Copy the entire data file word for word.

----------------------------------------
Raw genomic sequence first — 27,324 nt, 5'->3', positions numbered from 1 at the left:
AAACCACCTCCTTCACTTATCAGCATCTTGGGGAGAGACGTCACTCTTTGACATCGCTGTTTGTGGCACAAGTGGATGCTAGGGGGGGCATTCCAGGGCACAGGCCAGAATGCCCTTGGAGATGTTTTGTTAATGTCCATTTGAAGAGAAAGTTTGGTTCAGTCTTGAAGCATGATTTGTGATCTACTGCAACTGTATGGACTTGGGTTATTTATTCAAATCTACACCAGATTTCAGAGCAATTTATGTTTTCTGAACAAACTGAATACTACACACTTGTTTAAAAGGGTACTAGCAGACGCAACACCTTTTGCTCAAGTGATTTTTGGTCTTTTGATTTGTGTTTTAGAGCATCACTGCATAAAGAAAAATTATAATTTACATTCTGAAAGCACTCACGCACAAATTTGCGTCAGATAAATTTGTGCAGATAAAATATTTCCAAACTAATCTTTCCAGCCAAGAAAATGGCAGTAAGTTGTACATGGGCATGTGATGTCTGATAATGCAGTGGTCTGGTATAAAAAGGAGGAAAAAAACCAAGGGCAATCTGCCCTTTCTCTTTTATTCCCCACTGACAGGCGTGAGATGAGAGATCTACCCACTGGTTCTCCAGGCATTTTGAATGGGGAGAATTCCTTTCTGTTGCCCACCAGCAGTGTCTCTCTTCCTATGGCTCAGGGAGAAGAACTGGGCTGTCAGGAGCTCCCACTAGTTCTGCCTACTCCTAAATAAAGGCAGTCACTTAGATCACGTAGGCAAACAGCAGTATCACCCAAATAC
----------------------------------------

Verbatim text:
Raw genomic sequence first — 27,324 nt, 5'->3', positions numbered from 1 at the left:
AAACCACCTCCTTCACTTATCAGCATCTTGGGGAGAGACGTCACTCTTTGACATCGCTGTTTGTGGCACAAGTGGATGCTAGGGGGGGCATTCCAGGGCACAGGCCAGAATGCCCTTGGAGATGTTTTGTTAATGTCCATTTGAAGAGAAAGTTTGGTTCAGTCTTGAAGCATGATTTGTGATCTACTGCAACTGTATGGACTTGGGTTATTTATTCAAATCTACACCAGATTTCAGAGCAATTTATGTTTTCTGAACAAACTGAATACTACACACTTGTTTAAAAGGGTACTAGCAGACGCAACACCTTTTGCTCAAGTGATTTTTGGTCTTTTGATTTGTGTTTTAGAGCATCACTGCATAAAGAAAAATTATAATTTACATTCTGAAAGCACTCACGCACAAATTTGCGTCAGATAAATTTGTGCAGATAAAATATTTCCAAACTAATCTTTCCAGCCAAGAAAATGGCAGTAAGTTGTACATGGGCATGTGATGTCTGATAATGCAGTGGTCTGGTATAAAAAGGAGGAAAAAAACCAAGGGCAATCTGCCCTTTCTCTTTTATTCCCCACTGACAGGCGTGAGATGAGAGATCTACCCACTGGTTCTCCAGGCATTTTGAATGGGGAGAATTCCTTTCTGTTGCCCACCAGCAGTGTCTCTCTTCCTATGGCTCAGGGAGAAGAACTGGGCTGTCAGGAGCTCCCACTAGTTCTGCCTACTCCTAAATAAAGGCAGTCACTTAGATCACGTAGGCAAACAGCAGTATCACCCAAATAC